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Victoria will remain in lockdown and in the dark as Victorian Premier Daniel Andrews vows “the rules will stay in place”.

It comes as Prime Minister Scott Morrison announced Australia was moving ahead with reopening the economy after weeks of fighting the virus

Following a National Cabinet meeting this morning, Mr Morrison said there was a three-step plan to achieve a coronavirus-safe economy and society.

“In this plan we walk before we run,” he said.
“There will be risks, there will be challenges, there will be outbreaks and not everything will go to plan.”

Speaking immediately after Mr Morrison, Mr Andrews said “nothing changes today, nothing changes tomorrow, nothing changes Sunday”.

However, he has flagged next week will likely bring further announcements.

Mr Andrews said he welcomed the overall national pathway, but he also welcomed the decision to leave the easing of restrictions to individual states and territories.

“The rules remain in place. And I just reiterate – these are the rules, and the strong compliance we’ve seen from Victorians, for which I’m very grateful, that’s what’s delivered these numbers,” Mr Andrews said.

“Let’s not give everything back, let’s not throw away all the progress we’ve made by letting our frustration get the better of us.

“On Monday, and indeed throughout next week, I will have a series of announcements to make about changes to the rules. Those rules – that will not be all the rules going, and it won’t necessarily be that the moment I announce something a change happens right then.

“The key point here is that, even at the end of next week, even at the end of May, there will still be rules in place. And they’re there for a good reason. They’re not there for me. They’re there for your safety.”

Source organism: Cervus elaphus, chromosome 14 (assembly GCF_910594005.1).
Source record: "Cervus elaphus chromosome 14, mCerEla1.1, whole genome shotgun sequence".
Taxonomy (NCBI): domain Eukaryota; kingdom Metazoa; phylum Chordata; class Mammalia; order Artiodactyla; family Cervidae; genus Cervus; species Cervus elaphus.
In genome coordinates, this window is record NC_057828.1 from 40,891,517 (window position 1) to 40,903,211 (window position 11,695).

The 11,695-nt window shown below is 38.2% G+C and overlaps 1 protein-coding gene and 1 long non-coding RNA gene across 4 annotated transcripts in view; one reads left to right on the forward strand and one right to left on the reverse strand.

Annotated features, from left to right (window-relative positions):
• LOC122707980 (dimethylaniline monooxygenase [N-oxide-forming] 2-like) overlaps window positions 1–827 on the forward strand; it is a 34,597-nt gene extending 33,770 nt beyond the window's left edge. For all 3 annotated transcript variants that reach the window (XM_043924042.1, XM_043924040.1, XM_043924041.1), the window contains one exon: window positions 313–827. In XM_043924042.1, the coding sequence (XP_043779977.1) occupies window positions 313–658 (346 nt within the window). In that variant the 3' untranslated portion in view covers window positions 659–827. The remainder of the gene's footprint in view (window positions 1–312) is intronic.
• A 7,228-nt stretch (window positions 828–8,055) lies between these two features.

Victorian Opposition Leader Michael O’Brien said the government should not leave people in the dark or keep them at home unnecessarily.

“Victorians have been doing it tough,” he said.

“They deserve better than being kept in the dark by the Premier about how and when this lockdown will ease.

“It is time for Victoria to join the rest of the country by safely re-open our schools and letting people get back to work.






The National Cabinet has developed a three-step plan to move Australia out of coronavirus restrictions and get the economy going.

The Prime Minister said it was the responsibility of states and territories to implement the changes as they see fit.

The plan will be reviewed every three weeks.

Mr Morrison said virus outbreaks were expected after restrictions were eased but authorities were confident they have bolstered tracing, testing and containment capabilities, with more Australians urged to join the 5.2 million people who already downloaded the COVIDSafe tracing app.

In Victoria, Mr Andrews said 106,000 tests had been carried out in a two-week blitz, and while the government was waiting on results from about 30 per cent of those tests, it now had options for a “staged relaxation of some but not all of the restrictions we’ve put in place”.

The Federal Government is subsidising the wages of five million workers across 767,808 businesses, and while the JobKeeper scheme is in place for six months, Mr Morrison wants to reopen the economy and rebuild confidence.

media_cameraThe national pandemic intelligence plan suggests shops, cafes and indoor spaces could face ventilation and cleaning requirements.

Banks have deferred $160 billion worth of loans, including about 6 per cent of mortgages and 13 per cent of loans taken out by small and medium businesses.

But Mr Morrison has indicated that lifting restrictions could not be rushed, which Mr Andrews agreed with on Thursday, saying it would be “almost unbearable” if businesses burnt through their savings to reopen and were then forced to close again.

Federal Health Minister Greg Hunt said staying 1.5m apart, washing hands and coughing carefully were “lifesaving, necessary measures” that were here to stay.

The National Cabinet would produce “a clear road map out with clear stages” that would enable the states to “make their judgments of their own circumstances”, he said.

“Australians will now be at the forefront of beginning to regain their lives as the world looks on, and that’s an extraordinary step,” Mr Hunt said.


Another 13 new coronavirus cases were recorded in Victoria overnight, with eight of those linked to the Cedar Meats outbreak.

The state’s total number of cases is now 1467 and the meat works outbreak has reached 71.

There are 117 active cases in Victoria.

The state government’s two-week testing blitz continues, with about 20,000 people being tested yesterday.

It comes as concerns have been raised about two protests planned in the City of Melbourne on Sunday.

Police Minister Lisa Neville called on organisers to cancel the protests.